Poems about beauty are everywhere. There are poems about beautiful women, beautiful men, beautiful places, and so on. There are so many of these kinds of poems, and so the above list is a very incomplete one. There will likely be long and short poems about beauty that we missed in this above selection of ten different poems about beauty, but the pervasiveness of this theme in poetry means that if you want to find a poem about beauty, you likely won’t have to look very far.
Frequently Asked Questions
What Are Poems About Beauty?
Firstly, there is no such thing as a poetic form that is specifically about beauty. Any type of poem can be about beauty. The above list shows that there are sonnets, odes, free verse poems, and so on that are all poems about beauty. So, this essentially means that a poem about beauty is a broad thing. A poem about beauty simply has to be any kind of poem that focuses on any kind of beauty. There are many different ways to see beauty, and so there are many different kinds of famous poems about beauty.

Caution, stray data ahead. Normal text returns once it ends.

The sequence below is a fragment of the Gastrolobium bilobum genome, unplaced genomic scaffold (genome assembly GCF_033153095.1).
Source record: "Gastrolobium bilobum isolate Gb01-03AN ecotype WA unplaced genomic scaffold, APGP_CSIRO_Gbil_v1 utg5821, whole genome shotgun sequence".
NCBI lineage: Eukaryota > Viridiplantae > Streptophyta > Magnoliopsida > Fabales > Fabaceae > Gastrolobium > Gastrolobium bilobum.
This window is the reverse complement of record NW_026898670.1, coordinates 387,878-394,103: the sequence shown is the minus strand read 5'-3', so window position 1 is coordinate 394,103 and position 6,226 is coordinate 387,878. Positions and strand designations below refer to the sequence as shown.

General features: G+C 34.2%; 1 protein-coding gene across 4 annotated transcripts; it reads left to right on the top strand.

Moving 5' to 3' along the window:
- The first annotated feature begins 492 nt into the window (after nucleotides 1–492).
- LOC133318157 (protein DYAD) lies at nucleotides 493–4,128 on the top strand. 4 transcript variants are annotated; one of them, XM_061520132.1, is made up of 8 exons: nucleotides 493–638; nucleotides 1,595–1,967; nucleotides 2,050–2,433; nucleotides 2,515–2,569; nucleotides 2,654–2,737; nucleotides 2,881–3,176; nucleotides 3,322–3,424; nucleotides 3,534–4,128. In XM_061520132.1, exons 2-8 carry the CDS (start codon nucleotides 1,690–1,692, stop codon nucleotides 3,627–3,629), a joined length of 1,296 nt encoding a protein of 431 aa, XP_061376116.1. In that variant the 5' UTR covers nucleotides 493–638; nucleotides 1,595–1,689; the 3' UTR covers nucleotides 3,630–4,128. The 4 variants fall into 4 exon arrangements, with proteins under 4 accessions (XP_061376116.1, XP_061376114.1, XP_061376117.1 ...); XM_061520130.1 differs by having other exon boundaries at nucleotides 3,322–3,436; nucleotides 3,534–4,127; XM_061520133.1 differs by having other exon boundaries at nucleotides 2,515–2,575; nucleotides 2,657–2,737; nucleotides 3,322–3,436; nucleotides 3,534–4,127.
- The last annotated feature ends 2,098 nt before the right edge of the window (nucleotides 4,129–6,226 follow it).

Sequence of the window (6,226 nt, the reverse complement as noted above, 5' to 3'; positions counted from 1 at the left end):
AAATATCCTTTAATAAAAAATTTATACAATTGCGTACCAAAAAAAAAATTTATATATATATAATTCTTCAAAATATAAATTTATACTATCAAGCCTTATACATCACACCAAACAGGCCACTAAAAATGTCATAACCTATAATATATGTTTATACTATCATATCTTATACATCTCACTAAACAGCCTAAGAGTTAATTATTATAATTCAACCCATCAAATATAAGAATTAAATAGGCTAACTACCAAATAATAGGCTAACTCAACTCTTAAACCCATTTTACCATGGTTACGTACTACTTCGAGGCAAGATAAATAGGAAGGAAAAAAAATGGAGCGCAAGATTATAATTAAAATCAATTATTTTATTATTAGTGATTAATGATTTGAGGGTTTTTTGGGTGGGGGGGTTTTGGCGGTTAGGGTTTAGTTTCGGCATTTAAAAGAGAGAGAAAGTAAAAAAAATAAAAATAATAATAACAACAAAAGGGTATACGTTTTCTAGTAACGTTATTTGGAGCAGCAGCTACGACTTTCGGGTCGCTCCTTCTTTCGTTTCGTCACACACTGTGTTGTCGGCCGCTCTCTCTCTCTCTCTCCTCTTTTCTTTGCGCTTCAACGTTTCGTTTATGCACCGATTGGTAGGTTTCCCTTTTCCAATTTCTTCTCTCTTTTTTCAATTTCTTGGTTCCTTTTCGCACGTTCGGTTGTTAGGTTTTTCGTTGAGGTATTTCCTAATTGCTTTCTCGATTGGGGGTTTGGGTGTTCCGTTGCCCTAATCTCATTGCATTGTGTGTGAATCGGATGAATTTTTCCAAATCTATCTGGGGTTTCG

What Are the Characteristics of Poems About Beauty?
While poems about beauty do not have a specific formal category, there are some common characteristics that can be found in long and short poems about beauty. Some of these characteristics include a focus on appreciation, the use of imagery, an emotional appeal, the adoption of figurative and metaphorical language, and, often, a fixation on attempting to explore some kind of a philosophical understanding of what beauty is in the first place. The subjectivity of the form and the theme allows for a wide degree of variation in what can be termed a poem about beauty.
What Are Some Famous Poems About Beauty?